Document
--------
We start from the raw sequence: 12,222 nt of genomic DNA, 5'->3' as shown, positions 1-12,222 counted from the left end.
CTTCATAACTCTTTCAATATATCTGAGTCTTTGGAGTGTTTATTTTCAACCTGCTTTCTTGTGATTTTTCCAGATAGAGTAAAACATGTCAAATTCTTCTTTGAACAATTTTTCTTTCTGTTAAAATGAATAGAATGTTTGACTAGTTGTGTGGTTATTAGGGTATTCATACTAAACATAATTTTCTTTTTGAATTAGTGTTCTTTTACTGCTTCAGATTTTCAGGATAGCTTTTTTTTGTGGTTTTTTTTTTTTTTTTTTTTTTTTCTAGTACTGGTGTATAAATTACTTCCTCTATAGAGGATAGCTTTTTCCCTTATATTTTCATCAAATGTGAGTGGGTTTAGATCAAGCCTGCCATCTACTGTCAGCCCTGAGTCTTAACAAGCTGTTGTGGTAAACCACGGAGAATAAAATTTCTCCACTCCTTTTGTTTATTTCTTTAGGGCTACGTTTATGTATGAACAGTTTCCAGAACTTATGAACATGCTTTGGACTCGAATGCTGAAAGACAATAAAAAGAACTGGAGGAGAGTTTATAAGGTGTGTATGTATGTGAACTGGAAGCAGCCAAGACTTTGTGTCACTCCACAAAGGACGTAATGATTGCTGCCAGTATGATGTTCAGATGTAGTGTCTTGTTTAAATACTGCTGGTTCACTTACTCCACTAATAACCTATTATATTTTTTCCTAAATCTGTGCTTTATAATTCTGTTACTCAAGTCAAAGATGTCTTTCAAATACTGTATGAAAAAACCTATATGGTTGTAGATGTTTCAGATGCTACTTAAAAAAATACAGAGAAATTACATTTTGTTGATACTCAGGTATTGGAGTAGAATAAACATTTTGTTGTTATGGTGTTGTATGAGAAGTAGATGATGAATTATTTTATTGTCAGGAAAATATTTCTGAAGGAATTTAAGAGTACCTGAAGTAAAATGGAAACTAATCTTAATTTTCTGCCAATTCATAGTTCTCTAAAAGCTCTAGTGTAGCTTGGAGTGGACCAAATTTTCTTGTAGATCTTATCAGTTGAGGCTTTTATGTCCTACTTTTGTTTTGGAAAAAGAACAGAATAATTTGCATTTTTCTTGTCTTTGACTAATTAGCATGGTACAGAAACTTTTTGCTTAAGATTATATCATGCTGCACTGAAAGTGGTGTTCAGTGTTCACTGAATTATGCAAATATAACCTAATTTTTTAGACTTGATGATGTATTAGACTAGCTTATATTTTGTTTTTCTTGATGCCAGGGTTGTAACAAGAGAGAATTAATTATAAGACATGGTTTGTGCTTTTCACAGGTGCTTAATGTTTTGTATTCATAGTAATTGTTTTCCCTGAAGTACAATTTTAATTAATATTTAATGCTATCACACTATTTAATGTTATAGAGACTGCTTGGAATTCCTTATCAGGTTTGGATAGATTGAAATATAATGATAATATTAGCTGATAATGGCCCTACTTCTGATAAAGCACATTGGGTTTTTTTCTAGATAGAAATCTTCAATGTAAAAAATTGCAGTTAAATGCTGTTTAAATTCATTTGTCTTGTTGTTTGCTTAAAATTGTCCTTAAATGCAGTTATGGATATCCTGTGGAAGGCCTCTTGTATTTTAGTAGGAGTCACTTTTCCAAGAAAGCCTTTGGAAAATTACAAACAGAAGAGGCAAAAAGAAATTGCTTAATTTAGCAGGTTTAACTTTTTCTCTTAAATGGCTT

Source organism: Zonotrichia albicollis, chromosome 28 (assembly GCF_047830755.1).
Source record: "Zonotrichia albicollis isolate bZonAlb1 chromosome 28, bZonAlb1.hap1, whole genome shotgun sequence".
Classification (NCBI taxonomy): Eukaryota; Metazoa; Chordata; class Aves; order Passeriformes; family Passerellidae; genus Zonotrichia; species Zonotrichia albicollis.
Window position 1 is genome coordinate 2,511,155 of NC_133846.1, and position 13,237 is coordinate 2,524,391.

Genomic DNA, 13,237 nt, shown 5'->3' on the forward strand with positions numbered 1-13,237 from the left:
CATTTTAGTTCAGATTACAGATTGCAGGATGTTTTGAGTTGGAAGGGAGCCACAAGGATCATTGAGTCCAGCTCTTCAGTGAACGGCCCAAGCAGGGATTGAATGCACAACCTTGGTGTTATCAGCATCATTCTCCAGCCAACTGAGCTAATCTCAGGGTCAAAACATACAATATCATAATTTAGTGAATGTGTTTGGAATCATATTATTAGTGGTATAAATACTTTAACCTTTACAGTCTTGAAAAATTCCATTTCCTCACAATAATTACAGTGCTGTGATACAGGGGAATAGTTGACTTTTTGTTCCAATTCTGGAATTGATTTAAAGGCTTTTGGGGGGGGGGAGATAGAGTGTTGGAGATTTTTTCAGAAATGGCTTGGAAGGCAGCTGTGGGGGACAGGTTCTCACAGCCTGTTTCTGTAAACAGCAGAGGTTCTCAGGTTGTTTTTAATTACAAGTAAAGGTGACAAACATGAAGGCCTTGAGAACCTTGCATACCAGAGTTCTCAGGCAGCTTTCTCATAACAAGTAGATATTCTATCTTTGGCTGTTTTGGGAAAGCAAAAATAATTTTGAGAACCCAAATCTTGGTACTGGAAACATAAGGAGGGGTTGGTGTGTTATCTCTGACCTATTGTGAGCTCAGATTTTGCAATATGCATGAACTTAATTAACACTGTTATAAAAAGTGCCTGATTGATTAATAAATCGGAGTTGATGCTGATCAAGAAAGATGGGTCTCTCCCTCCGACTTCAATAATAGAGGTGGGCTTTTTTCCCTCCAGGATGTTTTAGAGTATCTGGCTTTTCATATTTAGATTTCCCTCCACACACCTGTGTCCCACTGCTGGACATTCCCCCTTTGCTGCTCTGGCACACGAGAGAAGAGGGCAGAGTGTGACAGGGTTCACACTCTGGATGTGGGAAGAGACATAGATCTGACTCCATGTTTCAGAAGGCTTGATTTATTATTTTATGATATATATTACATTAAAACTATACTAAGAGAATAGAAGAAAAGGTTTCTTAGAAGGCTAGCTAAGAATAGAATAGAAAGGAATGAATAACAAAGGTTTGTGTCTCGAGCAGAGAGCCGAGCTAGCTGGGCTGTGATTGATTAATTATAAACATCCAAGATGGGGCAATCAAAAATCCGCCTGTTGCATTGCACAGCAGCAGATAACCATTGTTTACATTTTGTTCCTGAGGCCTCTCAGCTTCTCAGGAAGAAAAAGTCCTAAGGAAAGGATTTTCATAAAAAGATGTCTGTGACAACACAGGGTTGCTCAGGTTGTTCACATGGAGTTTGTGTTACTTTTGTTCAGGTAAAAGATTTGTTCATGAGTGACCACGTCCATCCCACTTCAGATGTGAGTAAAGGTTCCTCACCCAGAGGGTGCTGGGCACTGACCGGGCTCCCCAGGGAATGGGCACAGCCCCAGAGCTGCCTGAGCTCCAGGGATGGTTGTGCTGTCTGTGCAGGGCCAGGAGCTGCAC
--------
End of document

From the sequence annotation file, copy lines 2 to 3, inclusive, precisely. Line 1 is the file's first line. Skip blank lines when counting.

CTTCATAACTCTTTCAATATATCTGAGTCTTTGGAGTGTTTATTTTCAACCTGCTTTCTTGTGATTTTTCCAGATAGAGTAAAACATGTCAAATTCTTCTTTGAACAATTTTTCTTTCTGTTAAAATGAATAGAATGTTTGACTAGTTGTGTGGTTATTAGGGTATTCATACTAAACATAATTTTCTTTTTGAATTAGTGTTCTTTTACTGCTTCAGATTTTCAGGATAGCTTTTTTTTGTGGTTTTTTTTTTTTTTTTTTTTTTTTCTAGTACTGGTGTATAAATTACTTCCTCTATAGAGGATAGCTTTTTCCCTTATATTTTCATCAAATGTGAGTGGGTTTAGATCAAGCCTGCCATCTACTGTCAGCCCTGAGTCTTAACAAGCTGTTGTGGTAAACCACGGAGAATAAAATTTCTCCACTCCTTTTGTTTATTTCTTTAGGGCTACGTTTATGTATGAACAGTTTCCAGAACTTATGAACATGCTTTGGACTCGAATGCTGAAAGACAATAAAAAGAACTGGAGGAGAGTTTATAAGGTGTGTATGTATGTGAACTGGAAGCAGCCAAGACTTTGTGTCACTCCACAAAGGACGTAATGATTGCTGCCAGTATGATGTTCAGATGTAGTGTCTTGTTTAAATACTGCTGGTTCACTTACTCCACTAATAACCTATTATATTTTTTCCTAAATCTGTGCTTTATAATTCTGTTACTCAAGTCAAAGATGTCTTTCAAATACTGTATGAAAAAACCTATATGGTTGTAGATGTTTCAGATGCTACTTAAAAAAATACAGAGAAATTACATTTTGTTGATACTCAGGTATTGGAGTAGAATAAACATTTTGTTGTTATGGTGTTGTATGAGAAGTAGATGATGAATTATTTTATTGTCAGGAAAATATTTCTGAAGGAATTTAAGAGTACCTGAAGTAAAATGGAAACTAATCTTAATTTTCTGCCAATTCATAGTTCTCTAAAAGCTCTAGTGTAGCTTGGAGTGGACCAAATTTTCTTGTAGATCTTATCAGTTGAGGCTTTTATGTCCTACTTTTGTTTTGGAAAAAGAACAGAATAATTTGCATTTTTCTTGTCTTTGACTAATTAGCATGGTACAGAAACTTTTTGCTTAAGATTATATCATGCTGCACTGAAAGTGGTGTTCAGTGTTCACTGAATTATGCAAATATAACCTAATTTTTTAGACTTGATGATGTATTAGACTAGCTTATATTTTGTTTTTCTTGATGCCAGGGTTGTAACAAGAGAGAATTAATTATAAGACATGGTTTGTGCTTTTCACAGGTGCTTAATGTTTTGTATTCATAGTAATTGTTTTCCCTGAAGTACAATTTTAATTAATATTTAATGCTATCACACTATTTAATGTTATAGAGACTGCTTGGAATTCCTTATCAGGTTTGGATAGATTGAAATATAATGATAATATTAGCTGATAATGGCCCTACTTCTGATAAAGCACATTGGGTTTTTTTCTAGATAGAAATCTTCAATGTAAAAAATTGCAGTTAAATGCTGTTTAAATTCATTTGTCTTGTTGTTTGCTTAAAATTGTCCTTAAATGCAGTTATGGATATCCTGTGGAAGGCCTCTTGTATTTTAGTAGGAGTCACTTTTCCAAGAAAGCCTTTGGAAAATTACAAACAGAAGAGGCAAAAAGAAATTGCTTAATTTAGCAGGTTTAACTTTTTCTCTTAAATGGCTT

Source organism: Zonotrichia albicollis, chromosome 28 (assembly GCF_047830755.1).